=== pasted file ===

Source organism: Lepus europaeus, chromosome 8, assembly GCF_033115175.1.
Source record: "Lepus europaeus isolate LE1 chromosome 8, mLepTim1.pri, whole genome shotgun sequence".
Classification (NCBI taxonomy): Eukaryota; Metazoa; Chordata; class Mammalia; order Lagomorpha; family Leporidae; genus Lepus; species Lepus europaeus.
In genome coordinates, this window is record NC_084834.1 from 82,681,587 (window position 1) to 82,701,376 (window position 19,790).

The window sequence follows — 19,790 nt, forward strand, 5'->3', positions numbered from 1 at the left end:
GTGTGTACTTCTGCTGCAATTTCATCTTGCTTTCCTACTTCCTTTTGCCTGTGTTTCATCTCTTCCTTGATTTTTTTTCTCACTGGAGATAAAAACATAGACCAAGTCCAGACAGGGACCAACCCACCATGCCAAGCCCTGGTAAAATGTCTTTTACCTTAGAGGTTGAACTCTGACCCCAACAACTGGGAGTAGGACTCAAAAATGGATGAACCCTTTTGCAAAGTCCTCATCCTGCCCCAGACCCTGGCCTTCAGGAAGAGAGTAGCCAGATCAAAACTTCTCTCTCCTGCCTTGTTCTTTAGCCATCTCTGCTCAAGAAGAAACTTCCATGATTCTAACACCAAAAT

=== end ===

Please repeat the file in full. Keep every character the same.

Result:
Source organism: Lepus europaeus, chromosome 8, assembly GCF_033115175.1.
Source record: "Lepus europaeus isolate LE1 chromosome 8, mLepTim1.pri, whole genome shotgun sequence".
Classification (NCBI taxonomy): Eukaryota; Metazoa; Chordata; class Mammalia; order Lagomorpha; family Leporidae; genus Lepus; species Lepus europaeus.
In genome coordinates, this window is record NC_084834.1 from 82,681,587 (window position 1) to 82,701,376 (window position 19,790).

The window sequence follows — 19,790 nt, forward strand, 5'->3', positions numbered from 1 at the left end:
GTGTGTACTTCTGCTGCAATTTCATCTTGCTTTCCTACTTCCTTTTGCCTGTGTTTCATCTCTTCCTTGATTTTTTTTCTCACTGGAGATAAAAACATAGACCAAGTCCAGACAGGGACCAACCCACCATGCCAAGCCCTGGTAAAATGTCTTTTACCTTAGAGGTTGAACTCTGACCCCAACAACTGGGAGTAGGACTCAAAAATGGATGAACCCTTTTGCAAAGTCCTCATCCTGCCCCAGACCCTGGCCTTCAGGAAGAGAGTAGCCAGATCAAAACTTCTCTCTCCTGCCTTGTTCTTTAGCCATCTCTGCTCAAGAAGAAACTTCCATGATTCTAACACCAAAAT